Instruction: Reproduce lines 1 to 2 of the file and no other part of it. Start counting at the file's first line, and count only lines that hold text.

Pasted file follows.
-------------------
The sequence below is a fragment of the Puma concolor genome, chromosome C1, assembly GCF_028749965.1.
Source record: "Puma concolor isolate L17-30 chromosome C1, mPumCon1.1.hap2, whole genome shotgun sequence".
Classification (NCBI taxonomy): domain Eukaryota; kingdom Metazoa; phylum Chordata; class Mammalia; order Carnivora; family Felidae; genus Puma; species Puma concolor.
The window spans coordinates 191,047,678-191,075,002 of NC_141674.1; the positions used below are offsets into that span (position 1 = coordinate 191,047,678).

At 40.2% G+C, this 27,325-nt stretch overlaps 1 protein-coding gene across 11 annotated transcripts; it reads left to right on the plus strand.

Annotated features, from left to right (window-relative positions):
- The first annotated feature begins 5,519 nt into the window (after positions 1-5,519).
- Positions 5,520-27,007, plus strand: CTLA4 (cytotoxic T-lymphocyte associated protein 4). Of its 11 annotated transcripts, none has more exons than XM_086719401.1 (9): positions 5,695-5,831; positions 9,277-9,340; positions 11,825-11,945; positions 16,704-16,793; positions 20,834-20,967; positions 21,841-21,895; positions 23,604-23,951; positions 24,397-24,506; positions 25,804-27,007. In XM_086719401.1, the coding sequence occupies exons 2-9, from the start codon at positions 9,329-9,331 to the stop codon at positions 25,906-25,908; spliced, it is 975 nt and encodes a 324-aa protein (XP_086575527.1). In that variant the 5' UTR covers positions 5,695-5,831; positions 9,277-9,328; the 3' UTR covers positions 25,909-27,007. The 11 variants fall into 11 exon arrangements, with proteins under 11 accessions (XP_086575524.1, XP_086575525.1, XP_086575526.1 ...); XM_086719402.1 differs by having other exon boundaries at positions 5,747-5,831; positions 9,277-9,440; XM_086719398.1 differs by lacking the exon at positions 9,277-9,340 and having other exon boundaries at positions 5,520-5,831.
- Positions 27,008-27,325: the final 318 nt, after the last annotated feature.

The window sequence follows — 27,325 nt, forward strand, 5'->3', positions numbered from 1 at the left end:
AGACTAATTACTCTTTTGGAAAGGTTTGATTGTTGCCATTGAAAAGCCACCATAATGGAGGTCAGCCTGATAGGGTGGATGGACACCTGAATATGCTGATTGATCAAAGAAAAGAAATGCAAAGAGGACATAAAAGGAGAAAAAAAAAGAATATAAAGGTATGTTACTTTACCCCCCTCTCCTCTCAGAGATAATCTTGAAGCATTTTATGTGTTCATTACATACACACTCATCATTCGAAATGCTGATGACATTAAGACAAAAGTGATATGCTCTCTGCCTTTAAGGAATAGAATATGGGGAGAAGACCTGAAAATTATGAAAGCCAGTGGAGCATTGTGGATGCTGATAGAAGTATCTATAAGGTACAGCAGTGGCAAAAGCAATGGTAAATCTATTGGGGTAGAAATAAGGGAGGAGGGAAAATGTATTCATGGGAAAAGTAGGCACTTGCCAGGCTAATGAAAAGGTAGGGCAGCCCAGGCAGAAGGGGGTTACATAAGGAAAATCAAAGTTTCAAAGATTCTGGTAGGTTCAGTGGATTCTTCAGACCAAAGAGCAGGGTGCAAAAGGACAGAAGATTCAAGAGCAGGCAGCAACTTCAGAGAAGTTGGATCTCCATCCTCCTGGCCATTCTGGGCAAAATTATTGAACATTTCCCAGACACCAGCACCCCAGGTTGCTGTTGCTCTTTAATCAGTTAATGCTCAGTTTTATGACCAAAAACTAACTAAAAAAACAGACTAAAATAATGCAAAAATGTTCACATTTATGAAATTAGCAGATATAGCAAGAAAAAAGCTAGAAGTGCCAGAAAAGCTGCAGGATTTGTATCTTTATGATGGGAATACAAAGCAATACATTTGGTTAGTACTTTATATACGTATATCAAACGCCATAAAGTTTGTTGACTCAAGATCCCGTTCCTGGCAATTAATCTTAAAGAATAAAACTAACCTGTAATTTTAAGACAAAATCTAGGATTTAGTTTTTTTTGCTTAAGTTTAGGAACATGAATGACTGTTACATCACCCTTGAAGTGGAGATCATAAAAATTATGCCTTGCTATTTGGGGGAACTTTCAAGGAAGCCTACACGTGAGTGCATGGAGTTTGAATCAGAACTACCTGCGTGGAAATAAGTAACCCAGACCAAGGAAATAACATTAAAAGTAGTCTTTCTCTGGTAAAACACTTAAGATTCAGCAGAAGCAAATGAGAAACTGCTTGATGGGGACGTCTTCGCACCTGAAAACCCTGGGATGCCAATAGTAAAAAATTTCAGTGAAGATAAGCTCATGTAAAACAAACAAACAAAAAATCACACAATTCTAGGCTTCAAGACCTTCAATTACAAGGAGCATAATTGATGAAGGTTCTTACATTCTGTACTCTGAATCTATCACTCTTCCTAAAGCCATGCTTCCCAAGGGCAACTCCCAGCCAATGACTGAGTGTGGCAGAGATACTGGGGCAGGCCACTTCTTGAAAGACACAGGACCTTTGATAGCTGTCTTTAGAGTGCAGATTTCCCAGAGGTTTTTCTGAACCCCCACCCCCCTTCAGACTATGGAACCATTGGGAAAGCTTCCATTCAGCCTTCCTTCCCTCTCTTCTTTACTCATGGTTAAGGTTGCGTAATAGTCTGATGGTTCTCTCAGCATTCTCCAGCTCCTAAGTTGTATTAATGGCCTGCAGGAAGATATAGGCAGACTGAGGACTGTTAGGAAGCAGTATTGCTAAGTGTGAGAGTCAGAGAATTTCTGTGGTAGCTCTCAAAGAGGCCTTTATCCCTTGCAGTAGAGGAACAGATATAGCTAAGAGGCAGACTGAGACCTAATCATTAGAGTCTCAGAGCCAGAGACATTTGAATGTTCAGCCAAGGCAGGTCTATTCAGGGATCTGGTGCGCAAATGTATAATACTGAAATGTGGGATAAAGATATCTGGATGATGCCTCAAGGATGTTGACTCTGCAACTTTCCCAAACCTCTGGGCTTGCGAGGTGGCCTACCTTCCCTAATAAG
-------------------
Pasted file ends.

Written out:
The sequence below is a fragment of the Puma concolor genome, chromosome C1, assembly GCF_028749965.1.
Source record: "Puma concolor isolate L17-30 chromosome C1, mPumCon1.1.hap2, whole genome shotgun sequence".